Creating A Home Bow Shop

By Brady MillerJuly 29, 20132 Comments

LAST UPDATED: May 1st, 2015

There is something to be said about having a quality bow shop that you can trust to set up a bow. But with wait times, tuning prices, driving distance, and not knowing the degree of accuracy they perform, you might want to consider the thought of working on your bow yourself. Working on your own bow will teach you the ins and outs of bow tuning and you will quickly learn what makes your bow and arrow setup perform to the best of their abilities.


Learning to work own your own bow rig not only saves time and money, it also makes your bow more accurate due to the extra attention it is given.

Self Sufficient
Bow tuning and arrow building may not be for everyone. When tuning, you have to keep in mind that there are basically two components to shooting accurately: you and your equipment. What you put into your bow (time-wise and tuning-wise) will ultimately determine the accuracy potential, just like practicing on the range and simulating real world hunting situations will make you a better shot.

The price of gas and me wanting to take my shooting to the next level is what made me decide that I needed to start acquiring tools to set up my own bow and arrows. Also, it became quite frustrating for me to burn up a lot of precious time driving to a pro shop to have things adjusted on my bow, when I could learn to do it myself in an afternoon and be back to shooting the same day if I had the tools. Having all your own bow tools will become very beneficial when you need to make minor adjustments.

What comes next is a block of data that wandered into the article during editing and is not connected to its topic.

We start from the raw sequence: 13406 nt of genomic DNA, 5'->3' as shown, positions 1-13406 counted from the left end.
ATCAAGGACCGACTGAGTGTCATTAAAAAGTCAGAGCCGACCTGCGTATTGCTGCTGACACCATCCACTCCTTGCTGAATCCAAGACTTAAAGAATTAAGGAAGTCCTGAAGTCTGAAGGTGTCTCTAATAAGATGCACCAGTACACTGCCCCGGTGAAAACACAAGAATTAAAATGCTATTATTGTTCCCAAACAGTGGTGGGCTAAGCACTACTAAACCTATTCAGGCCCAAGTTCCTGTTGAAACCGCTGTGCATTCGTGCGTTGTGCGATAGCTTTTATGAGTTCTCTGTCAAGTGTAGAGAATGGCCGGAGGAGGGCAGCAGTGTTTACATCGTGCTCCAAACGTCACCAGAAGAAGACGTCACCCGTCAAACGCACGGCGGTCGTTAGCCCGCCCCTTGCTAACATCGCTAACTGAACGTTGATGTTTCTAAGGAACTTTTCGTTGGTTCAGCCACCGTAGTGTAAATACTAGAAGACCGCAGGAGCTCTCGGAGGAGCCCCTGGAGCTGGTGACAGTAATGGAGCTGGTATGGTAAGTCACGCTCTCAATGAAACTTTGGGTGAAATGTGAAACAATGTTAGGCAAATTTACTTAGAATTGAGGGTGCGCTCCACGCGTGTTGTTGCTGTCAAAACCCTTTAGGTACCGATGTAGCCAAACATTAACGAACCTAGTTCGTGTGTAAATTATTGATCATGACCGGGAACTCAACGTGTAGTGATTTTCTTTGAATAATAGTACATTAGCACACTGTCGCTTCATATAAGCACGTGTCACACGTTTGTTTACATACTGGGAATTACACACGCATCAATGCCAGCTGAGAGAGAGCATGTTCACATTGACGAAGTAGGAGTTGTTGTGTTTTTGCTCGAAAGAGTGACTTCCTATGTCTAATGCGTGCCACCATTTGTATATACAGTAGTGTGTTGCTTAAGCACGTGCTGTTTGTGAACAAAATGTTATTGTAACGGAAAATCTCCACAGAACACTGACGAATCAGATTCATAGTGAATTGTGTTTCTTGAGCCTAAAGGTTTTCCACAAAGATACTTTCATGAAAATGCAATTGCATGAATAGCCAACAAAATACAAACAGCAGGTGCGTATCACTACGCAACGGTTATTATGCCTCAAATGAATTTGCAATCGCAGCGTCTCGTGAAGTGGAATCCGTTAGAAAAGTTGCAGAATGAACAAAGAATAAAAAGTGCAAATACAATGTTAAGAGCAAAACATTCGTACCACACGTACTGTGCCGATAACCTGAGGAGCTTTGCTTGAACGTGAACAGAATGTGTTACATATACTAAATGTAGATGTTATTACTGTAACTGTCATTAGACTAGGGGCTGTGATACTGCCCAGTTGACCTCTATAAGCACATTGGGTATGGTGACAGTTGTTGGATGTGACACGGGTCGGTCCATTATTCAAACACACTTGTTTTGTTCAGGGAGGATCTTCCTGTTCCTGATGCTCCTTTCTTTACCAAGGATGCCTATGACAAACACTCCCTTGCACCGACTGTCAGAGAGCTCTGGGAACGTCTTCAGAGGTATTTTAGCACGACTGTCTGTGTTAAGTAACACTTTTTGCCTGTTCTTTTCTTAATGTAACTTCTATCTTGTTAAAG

Taking on this task can be an expensive upfront endeavor when you start adding up prices. This is why I would suggest starting slow and adding items as you go. There really is no need to buy everything from an online bow equipment supplier in one large purchase. For starters…your significant other might be a little suspicious when a lot of large boxes start showing up, and secondly, you really only need a few basics to get you up and running. 


There are a number of tools to purchase depending on the level of work you want to conduct on your bow. The choice is up to you regarding how advanced you want to be in the bow tuning department.

Basic Tools
All someone has to do is turn a few pages in an archery catalog to instantly be overwhelmed with different tuning equipment. Each tool has their place but you can get by with just the basics if you are happy with the outcome. Other tools are highly developed for super tuning a bow, which can be added at a later date when you become comfortable with working around a bow. Starting off with the basics is a great way to begin, which will avoid throwing a lot of money into some tools that you may never use. Another benefit to starting off small is perhaps you will later decide that tuning is not for you. If that is the case, you could easily sell the few products you purchased without sustaining a substantial loss. While you are utilizing these tools you will learn how to properly tune a bow and you will soon find out if you want to expand and pick up a few more items or not.

These tools will allow you do you basic adjustments to your sight, rest, and d loop location. This will help you learn about bow tuning while giving you time to save up for more advanced gear. However, you will still need to rely on a pro shop to build arrows and make adjustments to your string with only these tools.
Bow square
Arrow and string levels
D loop and nocking pliers
Set of Allen wrenches
Paper tuning device
Centershot device